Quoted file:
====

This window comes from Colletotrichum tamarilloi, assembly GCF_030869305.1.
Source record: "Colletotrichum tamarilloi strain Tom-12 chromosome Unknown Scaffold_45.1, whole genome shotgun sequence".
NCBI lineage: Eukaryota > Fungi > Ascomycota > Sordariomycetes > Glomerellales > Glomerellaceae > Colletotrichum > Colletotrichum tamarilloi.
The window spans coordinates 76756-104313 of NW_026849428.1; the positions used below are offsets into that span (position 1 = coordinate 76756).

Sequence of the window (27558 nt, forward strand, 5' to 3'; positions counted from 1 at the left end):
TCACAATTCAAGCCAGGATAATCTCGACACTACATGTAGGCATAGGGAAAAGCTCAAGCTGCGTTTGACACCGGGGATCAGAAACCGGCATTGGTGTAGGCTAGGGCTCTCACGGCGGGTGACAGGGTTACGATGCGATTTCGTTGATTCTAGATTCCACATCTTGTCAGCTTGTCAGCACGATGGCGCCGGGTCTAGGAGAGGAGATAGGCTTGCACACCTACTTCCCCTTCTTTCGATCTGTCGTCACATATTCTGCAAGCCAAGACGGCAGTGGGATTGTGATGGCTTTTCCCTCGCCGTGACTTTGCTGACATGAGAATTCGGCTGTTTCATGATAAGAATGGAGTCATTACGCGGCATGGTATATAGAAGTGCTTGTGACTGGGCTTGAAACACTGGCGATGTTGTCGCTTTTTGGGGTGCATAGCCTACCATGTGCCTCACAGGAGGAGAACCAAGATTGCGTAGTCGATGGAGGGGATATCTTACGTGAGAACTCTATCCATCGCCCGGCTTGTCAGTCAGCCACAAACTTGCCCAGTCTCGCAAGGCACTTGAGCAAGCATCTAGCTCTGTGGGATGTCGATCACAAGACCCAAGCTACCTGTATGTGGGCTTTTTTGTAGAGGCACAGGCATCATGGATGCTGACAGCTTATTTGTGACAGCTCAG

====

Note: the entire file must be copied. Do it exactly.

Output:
This window comes from Colletotrichum tamarilloi, assembly GCF_030869305.1.
Source record: "Colletotrichum tamarilloi strain Tom-12 chromosome Unknown Scaffold_45.1, whole genome shotgun sequence".
NCBI lineage: Eukaryota > Fungi > Ascomycota > Sordariomycetes > Glomerellales > Glomerellaceae > Colletotrichum > Colletotrichum tamarilloi.
The window spans coordinates 76756-104313 of NW_026849428.1; the positions used below are offsets into that span (position 1 = coordinate 76756).

Sequence of the window (27558 nt, forward strand, 5' to 3'; positions counted from 1 at the left end):
TCACAATTCAAGCCAGGATAATCTCGACACTACATGTAGGCATAGGGAAAAGCTCAAGCTGCGTTTGACACCGGGGATCAGAAACCGGCATTGGTGTAGGCTAGGGCTCTCACGGCGGGTGACAGGGTTACGATGCGATTTCGTTGATTCTAGATTCCACATCTTGTCAGCTTGTCAGCACGATGGCGCCGGGTCTAGGAGAGGAGATAGGCTTGCACACCTACTTCCCCTTCTTTCGATCTGTCGTCACATATTCTGCAAGCCAAGACGGCAGTGGGATTGTGATGGCTTTTCCCTCGCCGTGACTTTGCTGACATGAGAATTCGGCTGTTTCATGATAAGAATGGAGTCATTACGCGGCATGGTATATAGAAGTGCTTGTGACTGGGCTTGAAACACTGGCGATGTTGTCGCTTTTTGGGGTGCATAGCCTACCATGTGCCTCACAGGAGGAGAACCAAGATTGCGTAGTCGATGGAGGGGATATCTTACGTGAGAACTCTATCCATCGCCCGGCTTGTCAGTCAGCCACAAACTTGCCCAGTCTCGCAAGGCACTTGAGCAAGCATCTAGCTCTGTGGGATGTCGATCACAAGACCCAAGCTACCTGTATGTGGGCTTTTTTGTAGAGGCACAGGCATCATGGATGCTGACAGCTTATTTGTGACAGCTCAG